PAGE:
There are few reports on postoperative taste loss in gastrointestinal cancer, and the involvement of zinc deficiency has not been investigated [16]. Since its introduction in 2002 at the Shizuoka Cancer Center Hospital, PD had been performed in approximately 45 patients per year until 2007; however, only the patient in this study experienced severe dysgeusia caused by zinc deficiency. In fact, dysgeusia and skin lesions caused by zinc deficiency following PD have not been assessed in quality-of-life studies [17,18,19,20]. The most common technique for PD consists of the en-bloc removal of the distal segment (antrum) of the stomach, the duodenum, the proximal part of the jejunum, the head of the pancreas, the common bile duct, and the gallbladder. Zinc is mainly absorbed in the duodenum and proximal jejunum, which are resected during PD, subsequently causing zinc deficiency. In the study by Yu et al. [13], one patient developed zinc deficiency with a serum zinc level of 32 μg/dL 15 months postoperatively. During hospitalization, zinc was supplemented intravenously, and the patient was discharged after an oral administration of pancreatic enzymes; another patient developed zinc deficiency with a serum zinc level of 29 μg/dL 4 years postoperatively. The patient required the continuous administration of zinc sulfate and pancreatic enzyme formulations [13]. In a study by Yazbeck et al., the patient developed zinc deficiency with a serum zinc level of 42 μg/dL 3 years postoperatively. The patient was discharged after an oral administration of 50 mg/day of zinc sulphate. Only in our case has oral zinc supplementation been inadequate, requiring continued intravenous zinc supplementation to maintain the normal serum zinc level. Although the details are unknown for other cases, the upper 15 cm part of the jejunum was surgically removed in this patient. Supposedly, conserved jejunum and ileum absorb zinc usually, and it is unclear why oral administration was inadequate in our case. Yu et al. and Yazbeck et al. proposed three mechanisms for zinc deficiency after PD [13, 21]: (1) impaired zinc absorption associated with jejunectomy; (2) insufficient protein absorption after PD, which occurs because zinc is transported in the serum via carrier proteins, namely ALB (57% of serum zinc), alpha-2-macroglobulin (40%), and amino acids, such as histidine and cysteine (< 3%) [13]; and (3) impaired fractional absorption of zinc due to pancreatic insufficiency, which is improved by exocrine pancreatic replacement [22]. Consequently, poor protein absorption may cause low zinc availability. Moreover, deficiencies in branched-chain amino acids and essential fatty acids [13] may contribute to the formation of skin lesions similar to those of acrodermatitis enteropathica observed in patients with zinc deficiency [23, 24]. From a therapeutic viewpoint, the clinical manifestation of zinc deficiency in PD might be improved not only by supplementation with zinc but also by the administration of pancreatic enzyme formulations and adequate intake of protein and essential fatty acids [13].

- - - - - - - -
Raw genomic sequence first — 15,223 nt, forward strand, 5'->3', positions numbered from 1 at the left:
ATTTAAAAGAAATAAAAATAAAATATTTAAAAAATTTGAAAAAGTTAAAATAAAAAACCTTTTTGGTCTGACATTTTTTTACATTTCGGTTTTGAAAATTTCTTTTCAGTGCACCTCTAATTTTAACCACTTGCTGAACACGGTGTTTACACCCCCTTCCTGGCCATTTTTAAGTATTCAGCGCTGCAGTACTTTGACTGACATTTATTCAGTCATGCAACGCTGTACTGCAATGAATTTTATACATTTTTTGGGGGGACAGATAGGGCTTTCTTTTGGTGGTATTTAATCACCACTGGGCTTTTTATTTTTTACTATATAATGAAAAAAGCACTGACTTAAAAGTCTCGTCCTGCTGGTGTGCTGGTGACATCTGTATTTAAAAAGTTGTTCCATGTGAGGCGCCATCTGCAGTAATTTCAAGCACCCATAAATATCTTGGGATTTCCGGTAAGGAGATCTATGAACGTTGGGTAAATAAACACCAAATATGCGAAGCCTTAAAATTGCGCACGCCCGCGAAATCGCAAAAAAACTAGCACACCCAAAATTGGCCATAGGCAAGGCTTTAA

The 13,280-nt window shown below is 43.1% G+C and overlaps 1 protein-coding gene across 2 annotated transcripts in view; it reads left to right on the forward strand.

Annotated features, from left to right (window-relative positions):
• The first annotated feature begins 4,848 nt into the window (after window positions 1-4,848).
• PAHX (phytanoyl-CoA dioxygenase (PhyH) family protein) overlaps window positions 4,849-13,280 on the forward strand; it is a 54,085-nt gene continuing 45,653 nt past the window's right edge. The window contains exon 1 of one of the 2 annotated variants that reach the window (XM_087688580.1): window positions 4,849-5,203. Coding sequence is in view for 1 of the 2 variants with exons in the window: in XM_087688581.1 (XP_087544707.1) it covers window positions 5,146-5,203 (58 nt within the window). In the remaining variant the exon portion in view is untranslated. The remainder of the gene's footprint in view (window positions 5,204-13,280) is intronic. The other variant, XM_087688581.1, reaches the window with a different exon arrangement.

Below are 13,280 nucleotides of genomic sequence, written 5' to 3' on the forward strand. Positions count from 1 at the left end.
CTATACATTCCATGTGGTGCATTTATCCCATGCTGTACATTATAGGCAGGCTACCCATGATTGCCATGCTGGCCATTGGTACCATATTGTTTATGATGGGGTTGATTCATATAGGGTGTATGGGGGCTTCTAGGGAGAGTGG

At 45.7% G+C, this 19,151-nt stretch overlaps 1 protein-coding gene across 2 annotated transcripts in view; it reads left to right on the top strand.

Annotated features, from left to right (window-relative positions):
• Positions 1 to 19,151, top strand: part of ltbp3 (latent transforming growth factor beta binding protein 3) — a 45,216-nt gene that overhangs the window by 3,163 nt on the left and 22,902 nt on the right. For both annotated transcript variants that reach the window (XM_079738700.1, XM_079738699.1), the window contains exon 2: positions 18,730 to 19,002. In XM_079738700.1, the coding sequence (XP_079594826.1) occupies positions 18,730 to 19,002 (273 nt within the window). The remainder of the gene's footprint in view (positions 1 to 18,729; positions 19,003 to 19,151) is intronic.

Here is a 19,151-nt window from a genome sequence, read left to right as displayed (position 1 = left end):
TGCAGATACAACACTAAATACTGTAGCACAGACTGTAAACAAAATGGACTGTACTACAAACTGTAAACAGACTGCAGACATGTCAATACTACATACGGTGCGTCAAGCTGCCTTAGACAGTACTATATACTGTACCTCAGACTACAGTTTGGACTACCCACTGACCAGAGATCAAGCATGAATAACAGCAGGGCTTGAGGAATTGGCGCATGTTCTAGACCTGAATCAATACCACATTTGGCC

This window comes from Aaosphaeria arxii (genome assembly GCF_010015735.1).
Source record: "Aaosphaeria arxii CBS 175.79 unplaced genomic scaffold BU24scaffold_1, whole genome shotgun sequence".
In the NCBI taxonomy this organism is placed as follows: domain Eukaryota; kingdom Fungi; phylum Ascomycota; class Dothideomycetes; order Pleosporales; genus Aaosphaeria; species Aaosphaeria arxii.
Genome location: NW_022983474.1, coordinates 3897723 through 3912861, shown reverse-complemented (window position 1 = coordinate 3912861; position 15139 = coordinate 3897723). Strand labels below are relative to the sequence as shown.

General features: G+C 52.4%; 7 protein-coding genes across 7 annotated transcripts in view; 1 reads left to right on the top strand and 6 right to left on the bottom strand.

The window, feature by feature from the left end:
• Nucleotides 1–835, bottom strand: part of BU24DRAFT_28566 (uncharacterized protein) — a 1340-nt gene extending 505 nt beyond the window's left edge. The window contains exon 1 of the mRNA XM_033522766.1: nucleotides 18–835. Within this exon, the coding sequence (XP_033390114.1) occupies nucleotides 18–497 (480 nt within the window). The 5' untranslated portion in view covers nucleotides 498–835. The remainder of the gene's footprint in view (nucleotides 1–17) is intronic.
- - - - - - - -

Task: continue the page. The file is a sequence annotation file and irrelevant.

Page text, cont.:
At the time of this study, the gastric ulcer healing agent Promac® 150 mg could be supplemented with 34 mg of zinc daily, while zinc replacement was an off-label use. In 2017, Nobelzin® tablet 50 mg (zinc acetate hydrate 167.84 mg, Nobelpharma Co. Ltd., Tokyo, Japan), which had been proven to be safe and effective for the long-term treatment of Wilson disease [25], was approved for the additional indication of hypozincemia in Japan [26]. Currently, for zinc replacement therapy, three tablets of Nobelzin® could be supplemented with at most 150 mg of zinc, which is more than four times as much zinc supplement as the standard dose of 150 mg of Promac® daily. The difference in bioavailability between zinc acetate hydrate and polaprezinc is unclear; however, in a study of zinc supplement for hemodialysis maintenance patients, 50 mg of zinc per day administered in the zinc acetate hydrate group was superior to 34 mg of zinc per day administered in the polaprezinc group in increasing and maintaining serum zinc levels [27]. It is unclear whether higher oral zinc supplementation with zinc acetate hydrate could replace intravenous zinc supplementation in our case. A limitation of this study is that the findings are not generalizable. Further research elucidating the probable causes of zinc deficiency after PD is required to improve the generalizability of our study findings.

Zinc deficiency after PD rarely occurs, and the mechanism has not been fully elucidated; the clinical oncologist community, including dentists responsible for the oral care of cancer patients, should be aware of the oral adverse events, such as dysgeusia, glossitis and oral pain, associated with zinc deficiency after cancer surgery, as well as that induced by chemotherapy or head and neck radiation therapy.

Availability of data and materials

All data generated or analyzed during this study are included in this published article.





Multi-trace elements


Central venous catheter


Total parenteral nutrition


Total protein




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We would like to thank Miho Ota, the wife of Yojiro Ota, for consenting to the publication on behalf of the deceased ( We thank Editage ( for editing and reviewing this manuscript for English language.


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All authors contributed to the study conception and design. The manuscript was drafted by HH, YO, and KU. The data was acquired by MC, TM, KY, and KI. The analysis and data interpretation were conducted by YY, TY, and YK. All authors read and approved the final manuscript.

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Correspondence to Hironobu Hata.

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Yojiro Ota: Deceased 29 June 2013

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Hata, H., Ota, Y., Uesaka, K. et al. Oral adverse events due to zinc deficiency after pancreaticoduodenectomy requiring continuous intravenous zinc supplementation: a case report and literature review. BMC Oral Health 22, 52 (2022).

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  • Zinc deficiency
  • Dysgeusia
  • Pancreaticoduodenectomy
  • Total parenteral nutrition
  • Case report